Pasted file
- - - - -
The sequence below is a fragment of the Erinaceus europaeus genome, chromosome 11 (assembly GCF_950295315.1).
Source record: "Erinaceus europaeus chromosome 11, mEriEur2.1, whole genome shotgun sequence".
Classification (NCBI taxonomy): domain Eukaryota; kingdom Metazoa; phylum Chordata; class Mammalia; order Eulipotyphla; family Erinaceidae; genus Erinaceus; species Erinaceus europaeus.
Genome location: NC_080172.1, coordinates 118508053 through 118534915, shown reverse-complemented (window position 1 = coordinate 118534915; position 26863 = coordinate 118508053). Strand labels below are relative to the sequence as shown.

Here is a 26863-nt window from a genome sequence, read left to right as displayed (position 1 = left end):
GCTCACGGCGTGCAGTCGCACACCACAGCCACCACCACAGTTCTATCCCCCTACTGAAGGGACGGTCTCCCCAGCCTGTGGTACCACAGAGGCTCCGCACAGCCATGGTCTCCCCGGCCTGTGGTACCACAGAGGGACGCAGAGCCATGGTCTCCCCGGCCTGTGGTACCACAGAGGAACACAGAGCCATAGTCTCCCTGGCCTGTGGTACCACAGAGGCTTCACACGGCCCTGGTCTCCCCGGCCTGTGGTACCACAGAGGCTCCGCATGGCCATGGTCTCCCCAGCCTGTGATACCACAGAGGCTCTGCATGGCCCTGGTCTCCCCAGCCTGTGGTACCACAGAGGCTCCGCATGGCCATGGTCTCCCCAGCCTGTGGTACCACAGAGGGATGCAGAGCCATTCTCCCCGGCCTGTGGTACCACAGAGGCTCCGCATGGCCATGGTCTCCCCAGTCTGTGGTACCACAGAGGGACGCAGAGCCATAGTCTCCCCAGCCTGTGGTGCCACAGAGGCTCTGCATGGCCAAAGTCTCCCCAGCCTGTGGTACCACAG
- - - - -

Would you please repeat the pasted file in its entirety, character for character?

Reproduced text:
The sequence below is a fragment of the Erinaceus europaeus genome, chromosome 11 (assembly GCF_950295315.1).
Source record: "Erinaceus europaeus chromosome 11, mEriEur2.1, whole genome shotgun sequence".
Classification (NCBI taxonomy): domain Eukaryota; kingdom Metazoa; phylum Chordata; class Mammalia; order Eulipotyphla; family Erinaceidae; genus Erinaceus; species Erinaceus europaeus.
Genome location: NC_080172.1, coordinates 118508053 through 118534915, shown reverse-complemented (window position 1 = coordinate 118534915; position 26863 = coordinate 118508053). Strand labels below are relative to the sequence as shown.

Here is a 26863-nt window from a genome sequence, read left to right as displayed (position 1 = left end):
GCTCACGGCGTGCAGTCGCACACCACAGCCACCACCACAGTTCTATCCCCCTACTGAAGGGACGGTCTCCCCAGCCTGTGGTACCACAGAGGCTCCGCACAGCCATGGTCTCCCCGGCCTGTGGTACCACAGAGGGACGCAGAGCCATGGTCTCCCCGGCCTGTGGTACCACAGAGGAACACAGAGCCATAGTCTCCCTGGCCTGTGGTACCACAGAGGCTTCACACGGCCCTGGTCTCCCCGGCCTGTGGTACCACAGAGGCTCCGCATGGCCATGGTCTCCCCAGCCTGTGATACCACAGAGGCTCTGCATGGCCCTGGTCTCCCCAGCCTGTGGTACCACAGAGGCTCCGCATGGCCATGGTCTCCCCAGCCTGTGGTACCACAGAGGGATGCAGAGCCATTCTCCCCGGCCTGTGGTACCACAGAGGCTCCGCATGGCCATGGTCTCCCCAGTCTGTGGTACCACAGAGGGACGCAGAGCCATAGTCTCCCCAGCCTGTGGTGCCACAGAGGCTCTGCATGGCCAAAGTCTCCCCAGCCTGTGGTACCACAG